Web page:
LocationJanbas or Jambas qala in Qaraqalpaq, or Dzhanbas Kala in its Russian transliteration, is about 47km north east of To'rtku'l in the To'rtku'l tuman of Qaraqalpaqstan.
View of Janbas qala from the road.
Entrance to Janbas qala.
ExcavationsJanbas qala was one of the earliest monuments to be excavated directly by Sergey Tolstov and other members of the early Khorezm Archaeological Expedition. It was investigated in 1938.
Plan of Janbas qala. From Sergey Tolstov's "Ancient Khorezm", 1948.
Aerial photograph of Janbas qala.
It is possible that Janbas qala was one of the earliest frontier fortresses in Khorezm, built on the very edge of its eastern border after the province gained its independence from the Persian Achaemenid Empire, possibly in the early 4th century BC. During its occupation it was surrounded by many small agricultural settlements and field and irrigation systems.
Janbas qala has one of the most archaic fortification systems dating from that Early Antique period, with a slightly irregular rectangular layout – 200 metres long by 170 metres wide. All four of its flanking walls are in relatively good condition, reaching in places up to 20 metres in height.
The double walls contained two archers' galleries, one above the other, with two tiers of closely spaced loopholes penetrating the outer wall. It is likely that the walls had an uncovered third storey archers' gallery since the top of the walls were castellated. The citadel had a single entrance located in the middle of the north-west facing wall. It was protected by a rectangular labyrinth gateway, with visitors forced to turn right into a heavily defended courtyard before gaining entry into the citadel. Here they could be inspected prior to admission while being covered by defending archers, especially on their left undefended side.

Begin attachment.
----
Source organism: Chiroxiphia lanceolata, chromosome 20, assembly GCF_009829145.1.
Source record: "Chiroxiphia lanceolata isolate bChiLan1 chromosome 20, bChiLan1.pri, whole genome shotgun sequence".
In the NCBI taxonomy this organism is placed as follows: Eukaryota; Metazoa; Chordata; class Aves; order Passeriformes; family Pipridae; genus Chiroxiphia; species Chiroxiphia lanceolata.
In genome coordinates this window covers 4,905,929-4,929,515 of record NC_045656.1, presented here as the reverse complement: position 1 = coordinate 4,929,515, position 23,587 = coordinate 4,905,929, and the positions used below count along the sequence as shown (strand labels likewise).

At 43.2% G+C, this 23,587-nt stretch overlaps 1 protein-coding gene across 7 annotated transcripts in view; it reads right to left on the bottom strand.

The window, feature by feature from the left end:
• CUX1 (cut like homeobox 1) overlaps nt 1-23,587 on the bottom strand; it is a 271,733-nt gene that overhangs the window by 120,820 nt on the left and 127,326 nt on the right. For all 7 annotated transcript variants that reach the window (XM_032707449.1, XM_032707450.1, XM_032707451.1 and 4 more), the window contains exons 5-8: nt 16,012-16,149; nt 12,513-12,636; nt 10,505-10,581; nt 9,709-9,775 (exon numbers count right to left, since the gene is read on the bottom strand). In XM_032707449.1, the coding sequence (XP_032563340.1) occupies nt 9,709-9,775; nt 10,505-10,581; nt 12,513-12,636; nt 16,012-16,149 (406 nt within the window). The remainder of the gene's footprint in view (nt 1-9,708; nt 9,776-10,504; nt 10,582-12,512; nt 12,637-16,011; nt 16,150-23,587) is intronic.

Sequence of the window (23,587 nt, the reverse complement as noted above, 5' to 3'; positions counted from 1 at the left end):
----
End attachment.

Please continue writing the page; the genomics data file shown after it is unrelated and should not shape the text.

Unlike contemporary Ayaz qala 1, however, Janbas qala has no towers to defend its flanks. This meant that the fort was potentially vulnerable from an attack on the lower sections of its walls. The military architects had attempted to overcome this design weakness by including some steeply inclined loopholes so that some archers could fire down along the face of the walls. Tolstov believed that this design of loophole could be traced back to the time of the Assyrians. It was subsequently used in Persia by the Achaemenids and later by the Parthians but then seems to have become obsolete.
Certainly the design never caught on in Khorezm - all of the other frontier fortresses were constructed with defensive towers instead.
Most of the normal embrasures were oriented at a right angle to the wall, only permitting forward fire. However after every 20 or 30 normal loopholes there was a set of three special loopholes accessed by the archer from a small round-arched niche, set into the outer wall. One loophole faced forward, one was angled to the right and a third angled to the left. There were also pairs of angled embrasures at each corner of the citadel. Given the enormous number of fortress loopholes – over one thousand - the citadel must have been manned by a large number of defenders. As the total population was likely to have been no more than 2,000, it is possible that the defenders included women as well as men. It was of course a tradition in many of the nomadic societies of that time for both sexes to be trained in military skills from an early age.